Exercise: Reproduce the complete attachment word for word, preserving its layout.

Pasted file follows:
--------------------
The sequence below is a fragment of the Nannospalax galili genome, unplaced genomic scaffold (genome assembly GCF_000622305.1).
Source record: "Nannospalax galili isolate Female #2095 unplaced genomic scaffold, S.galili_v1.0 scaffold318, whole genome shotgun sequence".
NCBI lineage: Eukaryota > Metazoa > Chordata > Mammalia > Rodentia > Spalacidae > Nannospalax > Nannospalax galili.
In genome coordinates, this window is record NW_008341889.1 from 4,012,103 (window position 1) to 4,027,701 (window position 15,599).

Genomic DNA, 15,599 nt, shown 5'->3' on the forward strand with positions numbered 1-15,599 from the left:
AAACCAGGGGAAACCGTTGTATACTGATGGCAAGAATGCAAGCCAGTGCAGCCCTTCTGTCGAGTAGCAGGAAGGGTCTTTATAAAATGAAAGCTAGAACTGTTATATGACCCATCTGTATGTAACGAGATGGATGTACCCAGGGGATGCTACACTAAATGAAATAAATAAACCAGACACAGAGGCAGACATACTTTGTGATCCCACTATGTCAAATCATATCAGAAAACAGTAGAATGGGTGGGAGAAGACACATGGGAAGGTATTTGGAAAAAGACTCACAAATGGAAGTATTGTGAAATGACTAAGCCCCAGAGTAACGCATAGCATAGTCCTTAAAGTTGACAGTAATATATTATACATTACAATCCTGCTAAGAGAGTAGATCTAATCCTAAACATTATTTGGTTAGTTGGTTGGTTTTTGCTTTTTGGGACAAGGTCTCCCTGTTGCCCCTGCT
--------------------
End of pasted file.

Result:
The sequence below is a fragment of the Nannospalax galili genome, unplaced genomic scaffold (genome assembly GCF_000622305.1).
Source record: "Nannospalax galili isolate Female #2095 unplaced genomic scaffold, S.galili_v1.0 scaffold318, whole genome shotgun sequence".
NCBI lineage: Eukaryota > Metazoa > Chordata > Mammalia > Rodentia > Spalacidae > Nannospalax > Nannospalax galili.
In genome coordinates, this window is record NW_008341889.1 from 4,012,103 (window position 1) to 4,027,701 (window position 15,599).

Genomic DNA, 15,599 nt, shown 5'->3' on the forward strand with positions numbered 1-15,599 from the left:
AAACCAGGGGAAACCGTTGTATACTGATGGCAAGAATGCAAGCCAGTGCAGCCCTTCTGTCGAGTAGCAGGAAGGGTCTTTATAAAATGAAAGCTAGAACTGTTATATGACCCATCTGTATGTAACGAGATGGATGTACCCAGGGGATGCTACACTAAATGAAATAAATAAACCAGACACAGAGGCAGACATACTTTGTGATCCCACTATGTCAAATCATATCAGAAAACAGTAGAATGGGTGGGAGAAGACACATGGGAAGGTATTTGGAAAAAGACTCACAAATGGAAGTATTGTGAAATGACTAAGCCCCAGAGTAACGCATAGCATAGTCCTTAAAGTTGACAGTAATATATTATACATTACAATCCTGCTAAGAGAGTAGATCTAATCCTAAACATTATTTGGTTAGTTGGTTGGTTTTTGCTTTTTGGGACAAGGTCTCCCTGTTGCCCCTGCT